Long have many hikers lamented the conditions of the mostly boot-built trail at Mailbox Peak in the stunning Middle Fork Snoqualmie River Valley. The steep scrambles and near-vertical parts of the trail have long-challenged even the most physically fit of hiking enthusiasts. Long have some hikers commented on the packed parking lot at the trailhead. But, lamenting comments aside, it’s a hike well worth doing because once you get to the summit and take in the sweeping views of the lower Snoqualmie River valley, the Issaquah Alps and Mt. Si across the Middle Fork Valley, with Rattlesnake Ledge just across the South Fork Valley, it’s easy to feel vindicated for the sore legs and muddy boots encountered along the way to the top of this crown jewel of local hikes in the Mountains to Sound Greenway. The old metal mailbox at the summit, for which the peak gets its name, offers hikers a way to permanently etch their conquest into the tattered pages of the notebook tucked inside, a long-standing tradition since the mailbox suddenly appeared at the summit many years ago.
Despite the views, many hikers have stayed away from Mailbox Peak due to the rough trail conditions, steep inclines and difficulties parking.
Thanks to the work of the Mountains to Sound Greenway Trust, Washington State Department of Natural Resources (WA State DNR), Washington State Recreation Conservation Office, the Spring Family Trust, Federal Highway Administration, many volunteers and concerned citizens, Mailbox Peak and the Middle Fork Snoqualmie River Valley are about to get a major facelift.
A new and improved trail to the summit of Mailbox Peak starts construction this June. A brand new trailhead and parking lot will be constructed to support what will undoubtedly be a significant increase in usage paralleling that of the ever-popular Mt. Si trail that sees thousands of hikers per year.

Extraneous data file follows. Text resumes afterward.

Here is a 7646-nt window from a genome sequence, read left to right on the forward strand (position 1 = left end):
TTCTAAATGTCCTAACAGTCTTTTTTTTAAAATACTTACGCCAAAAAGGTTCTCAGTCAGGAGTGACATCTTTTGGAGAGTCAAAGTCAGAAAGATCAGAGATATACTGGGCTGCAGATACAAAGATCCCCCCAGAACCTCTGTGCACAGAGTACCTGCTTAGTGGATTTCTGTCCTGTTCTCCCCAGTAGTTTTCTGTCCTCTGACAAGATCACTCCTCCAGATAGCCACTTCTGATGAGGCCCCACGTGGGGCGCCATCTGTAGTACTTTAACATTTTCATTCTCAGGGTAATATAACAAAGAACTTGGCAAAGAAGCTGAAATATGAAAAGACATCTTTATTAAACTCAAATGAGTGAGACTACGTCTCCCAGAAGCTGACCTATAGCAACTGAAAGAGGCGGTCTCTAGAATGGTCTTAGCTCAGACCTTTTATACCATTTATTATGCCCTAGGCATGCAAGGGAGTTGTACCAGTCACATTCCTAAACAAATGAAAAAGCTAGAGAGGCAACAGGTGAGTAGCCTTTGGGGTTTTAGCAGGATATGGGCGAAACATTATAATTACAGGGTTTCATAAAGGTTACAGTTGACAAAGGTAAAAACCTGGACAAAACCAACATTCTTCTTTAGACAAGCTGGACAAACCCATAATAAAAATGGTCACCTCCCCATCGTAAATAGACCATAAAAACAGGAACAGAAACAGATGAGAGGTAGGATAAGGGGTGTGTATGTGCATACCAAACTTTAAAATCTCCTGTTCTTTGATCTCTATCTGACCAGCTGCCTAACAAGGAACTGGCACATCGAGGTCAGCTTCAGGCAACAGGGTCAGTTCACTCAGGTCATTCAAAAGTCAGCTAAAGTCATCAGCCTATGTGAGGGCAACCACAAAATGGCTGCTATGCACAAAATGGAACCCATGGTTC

A once-tarnished area that was plagued by illegal dumping and unsafe conditions, the magnificent Middle Fork Snoqualmie River Valley, which leads into the Cascades and the spectacular Alpine Lakes Wilderness, has become a significant conservation story, thanks to the unflagging advocacy and hard work of many individuals and groups. Over the past decade, volunteers have worked tirelessly to transform this former dumping ground into a recreational paradise for outdoor enthusiasts, complete with improved wildlife habitat, ecological preservation and resource management in this spectacular, 100,000-acre valley that is less than an hour’s drive from Seattle.
Now, with most of the valley conserved, it’s time to get it ready for re-introduction to the masses aka “The Middle Fork is about to go LIVE.” In addition to the new trail and trailhead at Mailbox Peak, improvements to the infamously bumpy Middle Fork road, including paving, will begin this summer. Road upgrades will improve public access to the many recreational opportunities in the valley, including hiking, kayaking, rock climbing and camping. Conversion of former forest roads to trails in the Granite Creek basin, providing new ways to explore the surrounding valley, is also scheduled to begin soon by US Forest Service and WA State DNR. Soon, many more people will be able to access and enjoy this incredibly beautiful area of the Greenway for real. It’s a very exciting time in the Mountains to Sound Greenway!
There are ways you can help. Sign up for a volunteer event on Saturday, June 2nd, National Trails Day. Volunteers are needed on Mailbox Peak to help break ground on this milestone trails project and to do trail maintenance at Tiger Mountain.
Stay tuned this summer for updates on all of these exciting projects in the Middle Fork.